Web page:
• Rafael Marques Teixeira Universidade Federal Fluminense
  • Juliana da Silva Pires Barbosa Universidade Federal Fluminense
  • Maria Soledad López Instituto de Estudos do Mar Almirante Paulo Moreira
  • Maria Augusta Gonçalves Ferreira-Silva Universidade Federal do Rio de Janeiro
  • Ricardo Coutinho Instituto de Estudos do Mar Almirante Paulo Moreira
  • Roberto Campos Villaça Universidade Federal Fluminense


Bioinvasion, bivalvia, competition, predation, spatial heterogeneity.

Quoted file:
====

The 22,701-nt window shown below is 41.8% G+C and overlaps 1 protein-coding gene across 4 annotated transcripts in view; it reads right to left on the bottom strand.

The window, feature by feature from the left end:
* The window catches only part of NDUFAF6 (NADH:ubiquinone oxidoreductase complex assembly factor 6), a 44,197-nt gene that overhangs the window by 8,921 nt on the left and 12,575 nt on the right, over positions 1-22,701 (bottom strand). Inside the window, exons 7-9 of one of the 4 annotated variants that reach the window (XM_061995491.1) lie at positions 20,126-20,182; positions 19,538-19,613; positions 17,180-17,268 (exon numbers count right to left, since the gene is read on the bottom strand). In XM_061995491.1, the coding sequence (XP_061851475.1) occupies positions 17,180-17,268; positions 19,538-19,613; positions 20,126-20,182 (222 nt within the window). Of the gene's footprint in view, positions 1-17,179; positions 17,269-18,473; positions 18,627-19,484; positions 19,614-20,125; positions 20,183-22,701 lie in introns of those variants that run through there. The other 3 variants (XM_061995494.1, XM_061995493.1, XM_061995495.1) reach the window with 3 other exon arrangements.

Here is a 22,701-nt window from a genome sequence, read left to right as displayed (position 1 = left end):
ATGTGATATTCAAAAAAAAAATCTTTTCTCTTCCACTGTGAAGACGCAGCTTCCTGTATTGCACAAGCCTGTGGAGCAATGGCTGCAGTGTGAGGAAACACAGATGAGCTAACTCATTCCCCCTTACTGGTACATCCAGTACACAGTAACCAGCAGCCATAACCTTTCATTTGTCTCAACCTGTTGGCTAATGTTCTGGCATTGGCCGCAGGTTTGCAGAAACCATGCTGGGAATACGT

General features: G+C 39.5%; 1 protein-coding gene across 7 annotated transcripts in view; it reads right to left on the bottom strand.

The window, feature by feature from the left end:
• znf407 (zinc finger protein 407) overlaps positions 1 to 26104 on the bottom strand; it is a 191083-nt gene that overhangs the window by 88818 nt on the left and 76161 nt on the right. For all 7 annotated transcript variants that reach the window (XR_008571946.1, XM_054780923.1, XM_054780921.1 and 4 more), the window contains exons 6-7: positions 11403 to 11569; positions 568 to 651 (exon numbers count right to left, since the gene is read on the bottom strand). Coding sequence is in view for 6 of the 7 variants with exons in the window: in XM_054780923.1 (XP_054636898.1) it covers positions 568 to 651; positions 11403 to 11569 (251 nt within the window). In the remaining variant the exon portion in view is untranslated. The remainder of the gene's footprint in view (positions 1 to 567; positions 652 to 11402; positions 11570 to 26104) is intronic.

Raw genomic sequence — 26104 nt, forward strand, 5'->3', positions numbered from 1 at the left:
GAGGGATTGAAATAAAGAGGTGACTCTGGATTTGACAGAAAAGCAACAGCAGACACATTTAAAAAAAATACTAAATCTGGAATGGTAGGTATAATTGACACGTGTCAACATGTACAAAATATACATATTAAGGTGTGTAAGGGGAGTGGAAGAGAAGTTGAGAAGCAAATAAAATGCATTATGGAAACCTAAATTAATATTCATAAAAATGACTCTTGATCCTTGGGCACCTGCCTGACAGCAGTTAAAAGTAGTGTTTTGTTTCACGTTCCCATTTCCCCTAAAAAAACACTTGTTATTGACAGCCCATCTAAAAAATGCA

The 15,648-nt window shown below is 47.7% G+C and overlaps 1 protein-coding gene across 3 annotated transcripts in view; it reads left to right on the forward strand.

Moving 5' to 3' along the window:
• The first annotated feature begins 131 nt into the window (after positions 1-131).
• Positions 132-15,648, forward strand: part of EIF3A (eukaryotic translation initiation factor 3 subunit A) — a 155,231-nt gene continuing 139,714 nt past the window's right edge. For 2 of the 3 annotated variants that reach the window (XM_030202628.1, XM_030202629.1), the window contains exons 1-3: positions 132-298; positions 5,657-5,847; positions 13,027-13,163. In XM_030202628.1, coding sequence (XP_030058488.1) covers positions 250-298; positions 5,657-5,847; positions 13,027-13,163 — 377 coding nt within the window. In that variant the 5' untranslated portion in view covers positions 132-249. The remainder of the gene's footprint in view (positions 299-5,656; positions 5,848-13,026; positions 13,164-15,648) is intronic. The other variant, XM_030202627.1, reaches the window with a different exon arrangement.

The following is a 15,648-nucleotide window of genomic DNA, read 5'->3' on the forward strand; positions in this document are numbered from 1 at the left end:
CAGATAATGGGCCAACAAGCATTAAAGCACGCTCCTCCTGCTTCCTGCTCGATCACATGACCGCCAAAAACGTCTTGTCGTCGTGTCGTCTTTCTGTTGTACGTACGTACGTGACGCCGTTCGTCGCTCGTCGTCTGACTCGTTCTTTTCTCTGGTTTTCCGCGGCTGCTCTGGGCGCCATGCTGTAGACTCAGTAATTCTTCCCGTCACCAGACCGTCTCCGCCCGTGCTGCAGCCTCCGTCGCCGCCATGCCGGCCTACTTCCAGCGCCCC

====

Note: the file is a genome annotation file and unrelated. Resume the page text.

Research on invasive species has increased over the past few years, since onus generated by these species can result in economic, ecological and social damage. Rocky shore marine bivalves, introduced in many parts of the world, can influence ecological relationships among native species and modify the structure and development of receiving communities. Therefore, the goal of this study is to summarize the available information in the literature related to rocky shore marine bivalve introductions and their influence on the ecological relations among the receiving community organisms. Among these, the competition by substratum will be analyzed since it is a limiting resource on rocky shores that could create a spatial segregation between native and exotic species. However, some invasive species can function as ecosystem engineers providing secondary space and microhabitats, besides increasing local diversity. In addition, once established in their new environment, exotic bivalves can be incorporated to the local food chain as prey, causing modifications in the diet and patterns of food preference of native predators. The majority of the research studies have examined the records of introduction, distribution, structure and population dynamic of the invasive bivalve species. The interactions established among rocky shore invasive bivalves and the receiving community is poorly studied; however, in the past five years there has been an increasing interest in this subject. Mytilus galloprovincialis is the best studied invasive bivalve. In Brazilian rocky shores five exotic bivalve species have been identified (Perna perna, Isognomon bicolor, Mytilopsis leucophaeta, Crassostrea gigas e Myoforceps aristatus). Despite the existence of studies (theses, dissertations and monographs) related to these species ecology in Brazil, few are available as scientific papers. During this review it was observed that the effects of invasive bivalves seem to vary according to the invaded site. Therefore, these studies deserve special attention from the Brazilian scientific community. The research on these invasive species are extremely important to evaluate the possible impacts caused by them and to identify the most sensible and potentially threatened natural resources,  in order to develop control plans and, when possible, eradicate the exotic species.